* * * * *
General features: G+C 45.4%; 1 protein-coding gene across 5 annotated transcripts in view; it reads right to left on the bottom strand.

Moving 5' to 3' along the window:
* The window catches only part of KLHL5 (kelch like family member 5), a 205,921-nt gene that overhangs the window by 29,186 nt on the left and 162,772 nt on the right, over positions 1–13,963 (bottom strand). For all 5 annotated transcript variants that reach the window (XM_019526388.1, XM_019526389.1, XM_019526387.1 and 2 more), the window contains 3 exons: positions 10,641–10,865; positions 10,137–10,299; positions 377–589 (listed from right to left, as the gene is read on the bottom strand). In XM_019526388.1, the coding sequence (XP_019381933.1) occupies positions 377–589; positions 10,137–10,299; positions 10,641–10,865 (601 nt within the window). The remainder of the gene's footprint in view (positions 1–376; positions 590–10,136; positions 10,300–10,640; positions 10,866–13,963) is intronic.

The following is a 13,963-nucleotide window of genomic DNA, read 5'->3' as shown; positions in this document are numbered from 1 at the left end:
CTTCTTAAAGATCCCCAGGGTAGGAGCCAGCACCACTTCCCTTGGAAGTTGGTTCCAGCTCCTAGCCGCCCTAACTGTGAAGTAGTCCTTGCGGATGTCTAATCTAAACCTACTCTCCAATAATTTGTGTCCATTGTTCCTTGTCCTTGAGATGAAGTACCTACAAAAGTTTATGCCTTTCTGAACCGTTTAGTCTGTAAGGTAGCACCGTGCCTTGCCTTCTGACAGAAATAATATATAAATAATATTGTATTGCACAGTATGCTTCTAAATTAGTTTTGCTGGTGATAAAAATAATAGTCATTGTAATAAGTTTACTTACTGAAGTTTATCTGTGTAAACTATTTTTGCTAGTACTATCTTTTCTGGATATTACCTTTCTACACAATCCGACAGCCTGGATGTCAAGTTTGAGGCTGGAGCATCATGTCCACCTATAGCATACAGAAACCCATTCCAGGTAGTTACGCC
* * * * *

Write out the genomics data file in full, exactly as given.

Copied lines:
General features: G+C 45.4%; 1 protein-coding gene across 5 annotated transcripts in view; it reads right to left on the bottom strand.

Moving 5' to 3' along the window:
* The window catches only part of KLHL5 (kelch like family member 5), a 205,921-nt gene that overhangs the window by 29,186 nt on the left and 162,772 nt on the right, over positions 1–13,963 (bottom strand). For all 5 annotated transcript variants that reach the window (XM_019526388.1, XM_019526389.1, XM_019526387.1 and 2 more), the window contains 3 exons: positions 10,641–10,865; positions 10,137–10,299; positions 377–589 (listed from right to left, as the gene is read on the bottom strand). In XM_019526388.1, the coding sequence (XP_019381933.1) occupies positions 377–589; positions 10,137–10,299; positions 10,641–10,865 (601 nt within the window). The remainder of the gene's footprint in view (positions 1–376; positions 590–10,136; positions 10,300–10,640; positions 10,866–13,963) is intronic.

The following is a 13,963-nucleotide window of genomic DNA, read 5'->3' as shown; positions in this document are numbered from 1 at the left end:
CTTCTTAAAGATCCCCAGGGTAGGAGCCAGCACCACTTCCCTTGGAAGTTGGTTCCAGCTCCTAGCCGCCCTAACTGTGAAGTAGTCCTTGCGGATGTCTAATCTAAACCTACTCTCCAATAATTTGTGTCCATTGTTCCTTGTCCTTGAGATGAAGTACCTACAAAAGTTTATGCCTTTCTGAACCGTTTAGTCTGTAAGGTAGCACCGTGCCTTGCCTTCTGACAGAAATAATATATAAATAATATTGTATTGCACAGTATGCTTCTAAATTAGTTTTGCTGGTGATAAAAATAATAGTCATTGTAATAAGTTTACTTACTGAAGTTTATCTGTGTAAACTATTTTTGCTAGTACTATCTTTTCTGGATATTACCTTTCTACACAATCCGACAGCCTGGATGTCAAGTTTGAGGCTGGAGCATCATGTCCACCTATAGCATACAGAAACCCATTCCAGGTAGTTACGCC